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The First Lady of the United States has been a leader in different ways than her husband, the President. There have been First Ladies who have taken on social and political issues. But one way in which each First Lady in history has left her mark has been in the world of fashion. From Martha Washington to Jackie Kennedy and now Melania Trump (a real-life, former model), the American public has always looked to the ways that the First Lady has dressed as a way to tap into the most popular fashion trends.
The very first First Lady, Martha Washington, set the foundation for every First Lady to follow. She was a doting wife, and even held tea parties at Valley Forge, while the Revolutionary War was still raging. When her husband became President, Martha continued her hosting duties but was also fond of requesting the finest English lace, silk stockings, and kid gloves that became her trademark.
What do Louisa Adams and Melania Trump have in common? They are both First Ladies who were not born in the US. While the comparison may end there, the British-born Louisa Adams was one of the first First Ladies to wear make-up. She even whipped up some herself using ingredients like Brazilwood and vinegar (for lipstick), and "pokeberry juice" for the slightest hint of rouge. Her fashion choices were also stylish, given that she was fond of wearing dark gowns and elbow-length gloves.
Martha Jefferson was the beloved daughter of the second President, Thomas Jefferson. President Jefferson was widowed before he took office, and the role of First Lady fell to his only surviving daughter. Martha Jefferson gladly took on the role and played hostess to several White House banquets. The French-educated Martha also favored traditional fashion choices that saw her wear full-length gowns as well as bonnets.
Dolley Madison is credited with cementing the role of First Lady as vital to the nation. She was among the first Presidential spouses to invite members of the opposing political party to the White House. She was even the first to decorate the newly built White House. Her charm and hospitality were only matched by her penchant for silk dresses, showing more skin than was expected of women at the time.
Emily Donelson was not the wife of the seventh President of the United States, Andrew Jackson. Rather she was Jackson's daughter-in-law and the niece of Jackson's wife, Rachel. Rachel passed away before her husband became President and Emily took up the role. Emily was an educated woman and was only 21 when she arrived in Washington. Emily dressed in accordance with the styles of her time and favored bare-shouldered gowns with several layers of petticoats.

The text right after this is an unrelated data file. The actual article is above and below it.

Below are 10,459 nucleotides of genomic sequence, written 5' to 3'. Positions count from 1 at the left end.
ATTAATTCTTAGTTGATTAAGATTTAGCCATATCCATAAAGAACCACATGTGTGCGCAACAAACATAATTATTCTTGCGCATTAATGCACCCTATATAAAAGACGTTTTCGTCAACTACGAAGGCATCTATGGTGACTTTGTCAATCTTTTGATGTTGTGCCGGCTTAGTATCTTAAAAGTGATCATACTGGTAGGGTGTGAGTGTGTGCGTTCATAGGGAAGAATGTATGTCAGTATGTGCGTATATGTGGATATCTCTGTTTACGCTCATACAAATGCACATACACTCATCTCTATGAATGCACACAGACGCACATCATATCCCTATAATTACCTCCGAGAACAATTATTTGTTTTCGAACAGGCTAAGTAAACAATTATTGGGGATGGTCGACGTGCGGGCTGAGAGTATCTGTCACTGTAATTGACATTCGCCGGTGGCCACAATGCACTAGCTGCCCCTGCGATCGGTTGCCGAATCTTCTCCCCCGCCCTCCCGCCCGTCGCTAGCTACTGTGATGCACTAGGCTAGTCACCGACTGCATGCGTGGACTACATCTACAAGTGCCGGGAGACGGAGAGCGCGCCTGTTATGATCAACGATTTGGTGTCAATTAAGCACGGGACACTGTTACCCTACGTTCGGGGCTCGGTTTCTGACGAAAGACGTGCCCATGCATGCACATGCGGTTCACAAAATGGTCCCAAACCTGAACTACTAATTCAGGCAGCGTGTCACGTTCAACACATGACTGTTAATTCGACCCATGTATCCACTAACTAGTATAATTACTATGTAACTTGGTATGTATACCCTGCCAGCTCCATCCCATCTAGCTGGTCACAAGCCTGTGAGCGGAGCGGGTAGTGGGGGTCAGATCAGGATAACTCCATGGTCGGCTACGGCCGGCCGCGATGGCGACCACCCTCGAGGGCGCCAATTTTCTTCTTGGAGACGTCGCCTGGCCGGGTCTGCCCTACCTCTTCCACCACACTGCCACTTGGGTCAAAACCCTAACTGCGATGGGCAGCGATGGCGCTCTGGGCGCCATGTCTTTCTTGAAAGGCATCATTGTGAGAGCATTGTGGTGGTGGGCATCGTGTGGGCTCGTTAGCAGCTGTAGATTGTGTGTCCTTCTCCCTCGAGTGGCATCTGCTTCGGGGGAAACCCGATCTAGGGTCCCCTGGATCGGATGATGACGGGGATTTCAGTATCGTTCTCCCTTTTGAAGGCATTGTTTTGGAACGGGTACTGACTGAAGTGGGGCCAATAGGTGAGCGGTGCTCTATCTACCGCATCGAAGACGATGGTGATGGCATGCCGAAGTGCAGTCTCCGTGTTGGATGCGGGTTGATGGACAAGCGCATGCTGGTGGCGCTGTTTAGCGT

Emily gave up the position of Acting First Lady only three years into Jackson's presidency. She was replaced by Jackson's daughter-in-law who was also a splendid hostess. Sarah Yorke only held the position for a few years until Jackson's term ended. As a woman of the South, Sarah Yorke dressed in custom with a Southern belle and favored long dresses, made from modest fabrics, accessorized with the occasional tiara.
Angelica Van Buren was President Martin Van Buren's daughter-in-law, as his own wife, Hannah, passed away before he reached the White House. The typical Southern lady, Angelica was also only 21 when she arrived in Washington and made an immediate splash with her European-inspired gowns and wild hair accessories. She was also the first to begin the tradition of greeting guests arriving at the White House for formal dinners.
Sarah Polk was born into privilege and dressed the part even when she entered the White House. Sarah Polk was a savvy dresser from a young age and continued in that vein when she became First Lady. She was also very fashion-forward as she would even don turbans made from cashmere and accented with gold trim at official White House dinners. Tres chic, indeed.